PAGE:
Literacy, ethnolinguistic diversity and transitional bilingual education in Malawi
PublisherTaylor & Francis, http://www.tandif.co.uk/journals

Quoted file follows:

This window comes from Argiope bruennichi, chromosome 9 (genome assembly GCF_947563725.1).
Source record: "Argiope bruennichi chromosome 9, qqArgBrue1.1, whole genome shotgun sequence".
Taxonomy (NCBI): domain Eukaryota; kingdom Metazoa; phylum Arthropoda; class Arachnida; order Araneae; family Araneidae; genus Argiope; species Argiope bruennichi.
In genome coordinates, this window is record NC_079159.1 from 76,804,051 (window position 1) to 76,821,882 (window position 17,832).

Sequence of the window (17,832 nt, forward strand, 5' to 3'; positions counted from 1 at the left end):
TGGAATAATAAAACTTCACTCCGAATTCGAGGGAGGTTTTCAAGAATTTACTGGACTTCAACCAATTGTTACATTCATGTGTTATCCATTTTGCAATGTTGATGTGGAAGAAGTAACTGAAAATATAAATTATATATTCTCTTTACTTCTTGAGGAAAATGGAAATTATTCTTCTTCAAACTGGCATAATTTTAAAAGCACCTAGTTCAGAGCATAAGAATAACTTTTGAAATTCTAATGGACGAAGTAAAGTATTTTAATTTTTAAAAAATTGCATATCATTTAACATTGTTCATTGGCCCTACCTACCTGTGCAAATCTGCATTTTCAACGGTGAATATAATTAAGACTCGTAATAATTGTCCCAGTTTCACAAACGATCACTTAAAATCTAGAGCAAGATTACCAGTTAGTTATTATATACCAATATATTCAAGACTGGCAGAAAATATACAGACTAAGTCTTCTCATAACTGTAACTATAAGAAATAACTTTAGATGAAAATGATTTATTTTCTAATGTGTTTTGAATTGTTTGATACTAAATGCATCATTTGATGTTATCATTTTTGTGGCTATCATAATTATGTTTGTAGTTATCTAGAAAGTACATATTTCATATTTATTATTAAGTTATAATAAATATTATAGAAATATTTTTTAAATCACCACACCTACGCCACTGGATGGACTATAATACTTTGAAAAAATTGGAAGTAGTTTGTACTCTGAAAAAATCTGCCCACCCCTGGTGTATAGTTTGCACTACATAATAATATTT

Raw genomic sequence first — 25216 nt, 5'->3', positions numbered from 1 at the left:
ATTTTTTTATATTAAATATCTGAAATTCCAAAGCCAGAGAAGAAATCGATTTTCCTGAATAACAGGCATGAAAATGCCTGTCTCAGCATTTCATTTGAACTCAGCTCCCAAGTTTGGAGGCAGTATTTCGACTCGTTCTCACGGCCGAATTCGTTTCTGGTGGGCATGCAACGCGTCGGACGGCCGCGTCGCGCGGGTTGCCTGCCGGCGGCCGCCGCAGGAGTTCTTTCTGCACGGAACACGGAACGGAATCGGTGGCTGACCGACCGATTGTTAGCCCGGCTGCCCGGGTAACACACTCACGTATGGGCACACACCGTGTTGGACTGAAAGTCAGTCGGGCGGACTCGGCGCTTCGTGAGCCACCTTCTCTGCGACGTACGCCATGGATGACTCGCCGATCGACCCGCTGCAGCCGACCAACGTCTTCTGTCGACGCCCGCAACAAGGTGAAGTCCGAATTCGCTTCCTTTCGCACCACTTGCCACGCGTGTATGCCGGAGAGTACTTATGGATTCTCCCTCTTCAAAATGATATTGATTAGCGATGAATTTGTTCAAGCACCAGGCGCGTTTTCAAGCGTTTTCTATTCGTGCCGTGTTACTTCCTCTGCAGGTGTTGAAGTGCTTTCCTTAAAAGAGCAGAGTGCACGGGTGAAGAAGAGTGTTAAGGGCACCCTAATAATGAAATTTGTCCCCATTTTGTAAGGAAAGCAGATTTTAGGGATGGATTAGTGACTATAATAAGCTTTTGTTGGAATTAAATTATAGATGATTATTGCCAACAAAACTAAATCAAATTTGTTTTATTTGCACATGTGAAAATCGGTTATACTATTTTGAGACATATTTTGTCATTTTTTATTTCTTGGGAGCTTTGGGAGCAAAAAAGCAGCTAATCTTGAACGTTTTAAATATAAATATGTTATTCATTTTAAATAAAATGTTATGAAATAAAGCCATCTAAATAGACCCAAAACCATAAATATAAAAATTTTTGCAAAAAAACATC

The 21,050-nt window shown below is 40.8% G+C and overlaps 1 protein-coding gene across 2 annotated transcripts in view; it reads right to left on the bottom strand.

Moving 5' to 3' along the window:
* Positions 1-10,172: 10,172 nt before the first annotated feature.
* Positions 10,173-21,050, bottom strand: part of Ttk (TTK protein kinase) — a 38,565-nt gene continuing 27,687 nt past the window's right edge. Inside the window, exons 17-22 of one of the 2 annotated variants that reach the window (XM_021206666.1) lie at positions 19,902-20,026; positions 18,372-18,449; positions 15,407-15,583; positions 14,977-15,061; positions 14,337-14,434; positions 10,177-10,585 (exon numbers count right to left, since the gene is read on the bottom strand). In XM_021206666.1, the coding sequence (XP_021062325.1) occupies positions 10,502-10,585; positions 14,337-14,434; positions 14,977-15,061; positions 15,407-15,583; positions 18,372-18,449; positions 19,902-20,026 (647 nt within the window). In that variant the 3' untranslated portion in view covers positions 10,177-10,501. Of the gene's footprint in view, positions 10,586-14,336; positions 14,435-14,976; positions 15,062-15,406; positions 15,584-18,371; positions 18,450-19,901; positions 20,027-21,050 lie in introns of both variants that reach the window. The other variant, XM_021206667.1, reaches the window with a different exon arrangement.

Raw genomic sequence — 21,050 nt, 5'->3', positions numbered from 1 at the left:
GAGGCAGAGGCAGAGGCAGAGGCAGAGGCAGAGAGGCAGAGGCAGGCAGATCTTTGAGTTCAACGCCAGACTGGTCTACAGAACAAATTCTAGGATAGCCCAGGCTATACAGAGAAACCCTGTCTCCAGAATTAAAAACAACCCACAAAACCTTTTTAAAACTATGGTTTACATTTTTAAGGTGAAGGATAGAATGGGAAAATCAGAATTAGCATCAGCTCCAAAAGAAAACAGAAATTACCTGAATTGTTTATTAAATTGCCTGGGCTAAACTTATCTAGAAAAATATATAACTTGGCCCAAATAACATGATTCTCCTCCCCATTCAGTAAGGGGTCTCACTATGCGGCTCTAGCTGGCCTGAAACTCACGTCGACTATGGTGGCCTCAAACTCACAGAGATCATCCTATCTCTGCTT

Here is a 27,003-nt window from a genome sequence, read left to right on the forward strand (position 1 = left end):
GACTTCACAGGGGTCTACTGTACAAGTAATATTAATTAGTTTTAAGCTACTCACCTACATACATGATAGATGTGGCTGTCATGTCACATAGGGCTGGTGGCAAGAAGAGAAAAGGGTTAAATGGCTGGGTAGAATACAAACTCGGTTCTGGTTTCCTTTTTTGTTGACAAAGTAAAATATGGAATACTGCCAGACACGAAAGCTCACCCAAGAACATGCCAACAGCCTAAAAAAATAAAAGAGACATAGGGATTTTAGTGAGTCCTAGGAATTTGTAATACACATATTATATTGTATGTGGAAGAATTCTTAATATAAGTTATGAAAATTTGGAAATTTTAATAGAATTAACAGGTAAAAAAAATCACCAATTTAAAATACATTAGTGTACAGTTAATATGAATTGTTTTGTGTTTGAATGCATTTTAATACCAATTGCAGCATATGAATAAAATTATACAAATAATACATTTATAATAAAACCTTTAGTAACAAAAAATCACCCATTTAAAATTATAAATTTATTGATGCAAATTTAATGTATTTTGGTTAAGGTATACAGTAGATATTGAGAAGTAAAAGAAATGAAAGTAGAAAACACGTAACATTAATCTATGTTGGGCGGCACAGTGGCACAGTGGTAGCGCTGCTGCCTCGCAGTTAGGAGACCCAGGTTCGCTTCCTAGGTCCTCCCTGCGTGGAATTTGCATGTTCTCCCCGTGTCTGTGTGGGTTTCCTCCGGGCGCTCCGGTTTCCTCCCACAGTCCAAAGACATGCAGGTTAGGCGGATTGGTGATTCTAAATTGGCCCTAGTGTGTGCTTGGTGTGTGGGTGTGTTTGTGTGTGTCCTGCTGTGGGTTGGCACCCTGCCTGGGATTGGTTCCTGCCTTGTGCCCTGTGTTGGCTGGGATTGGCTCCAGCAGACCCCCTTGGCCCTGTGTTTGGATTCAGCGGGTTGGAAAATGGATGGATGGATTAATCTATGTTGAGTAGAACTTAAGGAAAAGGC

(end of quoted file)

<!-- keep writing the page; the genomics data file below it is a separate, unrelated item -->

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This paper examines recent attempts by the Malawi government to introduce local languages into the primary school system and other secondary domains of national life, breaking more than 30 years of Chichewa/English monopoly. In a country where the language policy has essentially established the hegemony of English over indigenous languages, the fundamental question that this policy must consider should revolve around the role that these languages can play in the development of Malawi(ans) from a traditionally oral to an increasingly literate culture, ever more connected to the international community through the English language. For many Malawians, economic success is predicated on one’s ability to speak, read and write English. There are, therefore, enormous attitudinal, political, economic and social problems that the policy has to contend with.